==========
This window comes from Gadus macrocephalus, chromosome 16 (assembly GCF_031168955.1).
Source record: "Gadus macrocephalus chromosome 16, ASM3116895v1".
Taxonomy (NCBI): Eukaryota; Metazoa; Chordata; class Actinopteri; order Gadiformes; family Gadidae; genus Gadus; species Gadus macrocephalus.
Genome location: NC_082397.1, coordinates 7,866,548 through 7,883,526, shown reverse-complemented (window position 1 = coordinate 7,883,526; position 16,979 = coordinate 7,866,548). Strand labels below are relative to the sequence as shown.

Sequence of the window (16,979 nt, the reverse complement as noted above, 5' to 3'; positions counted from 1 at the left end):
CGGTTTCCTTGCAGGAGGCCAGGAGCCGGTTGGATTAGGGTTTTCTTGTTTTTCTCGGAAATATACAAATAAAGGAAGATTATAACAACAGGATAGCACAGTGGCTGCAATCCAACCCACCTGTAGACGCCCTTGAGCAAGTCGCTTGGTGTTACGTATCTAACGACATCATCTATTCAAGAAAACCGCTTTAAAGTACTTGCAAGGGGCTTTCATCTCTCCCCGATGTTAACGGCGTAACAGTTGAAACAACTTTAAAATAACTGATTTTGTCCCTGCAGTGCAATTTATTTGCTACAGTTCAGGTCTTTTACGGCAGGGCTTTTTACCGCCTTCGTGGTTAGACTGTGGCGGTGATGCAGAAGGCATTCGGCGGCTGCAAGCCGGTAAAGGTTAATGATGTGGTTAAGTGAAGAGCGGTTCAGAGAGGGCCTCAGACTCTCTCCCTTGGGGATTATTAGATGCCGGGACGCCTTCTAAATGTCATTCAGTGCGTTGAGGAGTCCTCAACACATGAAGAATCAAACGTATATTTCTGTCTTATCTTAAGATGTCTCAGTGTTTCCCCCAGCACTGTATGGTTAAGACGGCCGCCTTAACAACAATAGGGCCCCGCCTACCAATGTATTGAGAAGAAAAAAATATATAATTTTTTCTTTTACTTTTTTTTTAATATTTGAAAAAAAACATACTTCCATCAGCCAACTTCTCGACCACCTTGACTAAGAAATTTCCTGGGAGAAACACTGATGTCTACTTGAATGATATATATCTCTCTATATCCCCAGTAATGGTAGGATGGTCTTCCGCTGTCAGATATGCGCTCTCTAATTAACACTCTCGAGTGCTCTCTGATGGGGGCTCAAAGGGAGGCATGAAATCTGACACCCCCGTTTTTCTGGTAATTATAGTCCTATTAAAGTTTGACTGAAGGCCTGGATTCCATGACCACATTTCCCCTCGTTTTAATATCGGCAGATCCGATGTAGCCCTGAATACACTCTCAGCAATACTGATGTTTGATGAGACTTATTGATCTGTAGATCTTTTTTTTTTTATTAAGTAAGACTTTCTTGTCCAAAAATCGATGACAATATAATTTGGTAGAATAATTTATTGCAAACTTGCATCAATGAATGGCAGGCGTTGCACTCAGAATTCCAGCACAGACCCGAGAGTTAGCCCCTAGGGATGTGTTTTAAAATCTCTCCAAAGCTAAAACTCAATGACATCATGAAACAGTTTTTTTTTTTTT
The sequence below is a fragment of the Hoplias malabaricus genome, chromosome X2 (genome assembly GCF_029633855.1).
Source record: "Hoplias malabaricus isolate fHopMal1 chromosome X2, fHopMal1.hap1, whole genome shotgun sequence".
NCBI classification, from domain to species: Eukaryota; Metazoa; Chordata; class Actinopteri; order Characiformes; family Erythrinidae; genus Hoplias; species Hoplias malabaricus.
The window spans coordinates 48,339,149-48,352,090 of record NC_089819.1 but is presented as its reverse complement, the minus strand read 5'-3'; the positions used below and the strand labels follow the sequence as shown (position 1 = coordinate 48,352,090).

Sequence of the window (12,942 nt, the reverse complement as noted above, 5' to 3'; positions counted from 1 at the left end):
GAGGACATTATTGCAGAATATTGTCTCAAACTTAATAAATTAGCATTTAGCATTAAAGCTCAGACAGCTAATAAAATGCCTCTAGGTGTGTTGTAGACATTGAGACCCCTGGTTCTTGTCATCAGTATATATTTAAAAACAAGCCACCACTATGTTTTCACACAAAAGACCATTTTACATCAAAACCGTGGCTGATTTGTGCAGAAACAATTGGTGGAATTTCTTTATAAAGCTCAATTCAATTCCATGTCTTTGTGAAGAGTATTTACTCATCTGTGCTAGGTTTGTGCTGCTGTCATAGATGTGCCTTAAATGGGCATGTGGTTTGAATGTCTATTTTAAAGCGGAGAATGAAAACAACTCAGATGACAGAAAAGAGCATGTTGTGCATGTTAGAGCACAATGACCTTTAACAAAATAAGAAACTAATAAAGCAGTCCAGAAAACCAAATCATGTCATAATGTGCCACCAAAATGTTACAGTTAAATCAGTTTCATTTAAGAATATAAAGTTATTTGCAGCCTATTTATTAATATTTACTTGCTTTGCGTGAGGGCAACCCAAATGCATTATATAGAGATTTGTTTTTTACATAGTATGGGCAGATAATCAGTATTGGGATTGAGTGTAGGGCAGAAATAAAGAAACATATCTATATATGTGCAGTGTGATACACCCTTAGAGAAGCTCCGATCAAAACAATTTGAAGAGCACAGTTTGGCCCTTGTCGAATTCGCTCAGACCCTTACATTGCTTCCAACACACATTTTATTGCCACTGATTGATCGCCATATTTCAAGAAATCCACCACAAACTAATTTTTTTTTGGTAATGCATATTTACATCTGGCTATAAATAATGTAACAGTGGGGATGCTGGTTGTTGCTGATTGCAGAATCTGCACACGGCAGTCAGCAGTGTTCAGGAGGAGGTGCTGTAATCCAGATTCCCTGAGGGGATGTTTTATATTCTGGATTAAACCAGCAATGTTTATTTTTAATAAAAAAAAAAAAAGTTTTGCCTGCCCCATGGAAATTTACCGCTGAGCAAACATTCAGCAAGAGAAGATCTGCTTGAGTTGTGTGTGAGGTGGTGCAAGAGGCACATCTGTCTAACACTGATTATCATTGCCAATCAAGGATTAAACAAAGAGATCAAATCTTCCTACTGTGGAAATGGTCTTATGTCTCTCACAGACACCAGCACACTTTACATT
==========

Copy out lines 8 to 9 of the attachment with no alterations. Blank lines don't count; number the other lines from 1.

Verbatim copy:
Source record: "Hoplias malabaricus isolate fHopMal1 chromosome X2, fHopMal1.hap1, whole genome shotgun sequence".
NCBI classification, from domain to species: Eukaryota; Metazoa; Chordata; class Actinopteri; order Characiformes; family Erythrinidae; genus Hoplias; species Hoplias malabaricus.